Waymo raises $750M more to advance its autonomous vehicle roadmap
Waymo LLC, the Alphabet Inc. subsidiary developing self-driving taxis and trucks, today revealed that it has raised an additional $750 million in funding to support its efforts.
The financing comes as an extension to the mammoth $2.25 billion round Waymo announced in the beginning of March. That initial tranche came from a group of outside investors and parent Alphabet. This latest cash injection was provided by investment firms T. Rowe Price Associates, Perry Creek Capital and Fidelity Management & Research.
“COVID-19 has underscored how fully self-driving technology can provide safe and hygienic personal mobility and delivery services,” Waymo Chief Executive Officer John Krafcik wrote in a blog post today. “We’re grateful these partners share our mission to make it safe and easy for people and things to get where they’re going.”
The funding will enable the money-losing Waymo to continue pursuing its plans while allowing Alphabet to share the associated costs with other investors. As of February, Waymo is believed to be costing the search giant nearly $1 billion a year. Alphabet is cutting expenses in response to the economic impact of the pandemic, with CEO Sundar Pichai recently telling employees last month that the company is “recalibrating the focus and pace of our investments.”
The cost reduction initiative also includes a recently implemented freeze on some hiring. It’s not clear how, if at all, the move will affect Waymo, which reportedly nearly doubled its headcount from 800 to 1,500 in the past few quarters.
Waymo is pursuing an ambitious roadmap. The Alphabet subsidiary is expanding production at its Detroit self-driving car and truck plant while laying the groundwork for eventual commercialization. It operates an autonomous ride-hailing service in Arizona that has served thousands of customers to date, as well as a budding freight hauling operation.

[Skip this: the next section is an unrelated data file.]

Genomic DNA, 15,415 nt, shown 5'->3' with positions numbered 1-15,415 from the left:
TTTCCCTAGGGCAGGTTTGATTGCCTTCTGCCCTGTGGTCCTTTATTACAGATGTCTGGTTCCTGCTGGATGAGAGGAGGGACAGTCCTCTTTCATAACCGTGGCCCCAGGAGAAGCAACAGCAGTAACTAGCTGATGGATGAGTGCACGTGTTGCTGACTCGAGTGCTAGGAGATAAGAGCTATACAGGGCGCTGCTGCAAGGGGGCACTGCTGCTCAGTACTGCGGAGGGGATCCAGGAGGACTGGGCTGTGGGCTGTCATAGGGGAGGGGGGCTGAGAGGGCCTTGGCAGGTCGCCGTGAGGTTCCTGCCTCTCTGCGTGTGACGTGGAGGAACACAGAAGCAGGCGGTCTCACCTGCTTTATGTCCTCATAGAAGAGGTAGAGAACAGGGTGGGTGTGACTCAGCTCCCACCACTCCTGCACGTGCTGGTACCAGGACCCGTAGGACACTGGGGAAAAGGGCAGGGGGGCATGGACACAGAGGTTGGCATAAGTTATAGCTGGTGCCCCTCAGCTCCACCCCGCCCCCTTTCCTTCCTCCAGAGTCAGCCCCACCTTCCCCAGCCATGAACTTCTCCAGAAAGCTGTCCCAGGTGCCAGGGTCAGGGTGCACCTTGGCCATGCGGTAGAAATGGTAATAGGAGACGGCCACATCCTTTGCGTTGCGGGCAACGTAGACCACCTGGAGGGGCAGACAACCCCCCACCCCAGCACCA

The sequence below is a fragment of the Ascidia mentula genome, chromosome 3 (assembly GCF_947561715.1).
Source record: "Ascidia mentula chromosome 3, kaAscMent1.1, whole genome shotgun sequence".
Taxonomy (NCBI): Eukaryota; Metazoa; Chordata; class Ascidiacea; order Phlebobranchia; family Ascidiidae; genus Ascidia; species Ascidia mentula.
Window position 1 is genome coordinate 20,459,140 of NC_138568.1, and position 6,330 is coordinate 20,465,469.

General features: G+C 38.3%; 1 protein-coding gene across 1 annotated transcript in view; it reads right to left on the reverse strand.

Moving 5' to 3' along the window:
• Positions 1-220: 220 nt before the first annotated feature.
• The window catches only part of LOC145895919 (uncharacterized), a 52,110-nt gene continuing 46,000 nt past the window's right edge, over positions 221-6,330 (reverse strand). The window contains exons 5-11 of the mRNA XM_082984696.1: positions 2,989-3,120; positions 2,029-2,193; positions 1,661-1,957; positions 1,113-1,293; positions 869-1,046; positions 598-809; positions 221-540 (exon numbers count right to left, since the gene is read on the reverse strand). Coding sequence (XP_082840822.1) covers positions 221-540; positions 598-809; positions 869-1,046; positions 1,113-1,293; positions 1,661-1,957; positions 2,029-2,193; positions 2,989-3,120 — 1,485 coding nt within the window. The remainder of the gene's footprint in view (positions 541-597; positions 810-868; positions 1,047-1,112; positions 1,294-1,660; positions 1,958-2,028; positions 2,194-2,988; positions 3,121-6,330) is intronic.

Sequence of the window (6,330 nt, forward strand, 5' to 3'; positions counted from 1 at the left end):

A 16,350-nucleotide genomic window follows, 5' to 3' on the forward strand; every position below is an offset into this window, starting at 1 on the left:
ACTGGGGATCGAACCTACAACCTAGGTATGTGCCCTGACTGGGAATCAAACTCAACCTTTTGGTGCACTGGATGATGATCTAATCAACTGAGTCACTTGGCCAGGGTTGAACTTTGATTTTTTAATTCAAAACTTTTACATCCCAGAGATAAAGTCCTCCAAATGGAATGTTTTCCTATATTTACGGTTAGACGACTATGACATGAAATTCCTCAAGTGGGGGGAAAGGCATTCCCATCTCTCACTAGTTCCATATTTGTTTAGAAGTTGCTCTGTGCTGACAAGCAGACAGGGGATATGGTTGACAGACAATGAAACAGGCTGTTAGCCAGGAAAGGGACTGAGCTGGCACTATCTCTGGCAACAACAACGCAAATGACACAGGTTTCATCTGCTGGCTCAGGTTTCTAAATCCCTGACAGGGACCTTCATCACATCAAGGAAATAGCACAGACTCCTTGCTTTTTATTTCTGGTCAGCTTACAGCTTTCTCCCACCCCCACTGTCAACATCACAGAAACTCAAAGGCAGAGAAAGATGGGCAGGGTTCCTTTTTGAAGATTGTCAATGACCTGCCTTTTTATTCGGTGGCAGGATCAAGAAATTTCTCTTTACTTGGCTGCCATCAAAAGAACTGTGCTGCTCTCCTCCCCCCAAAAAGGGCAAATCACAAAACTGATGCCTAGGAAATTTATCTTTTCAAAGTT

Waymo’s latest funding could potentially be good news not just for the Alphabet subsidiary but also startup rivals trying to raise capital. Self-driving truck startup Starsky Robotics Inc. had to shut down in March after failing to secure additional funding and Zoox Inc., another prominent player, is reportedly contemplating a sale. That Waymo has raised $3 billion since March may send a positive signal to venture capitalists weighing the merits of betting on autonomous driving startups in the current economic climate.
Revenue opportunities remain elusive for autonomous driving startups because of the market’s relative immaturity. However, the industry is steadily moving toward commercialization. Luminar Technologies Inc., a venture-backed lidar startup, last week announced a deal with Volvo AB to supply sensors for an automated highway driving system the carmaker plans to introduce in 2022.
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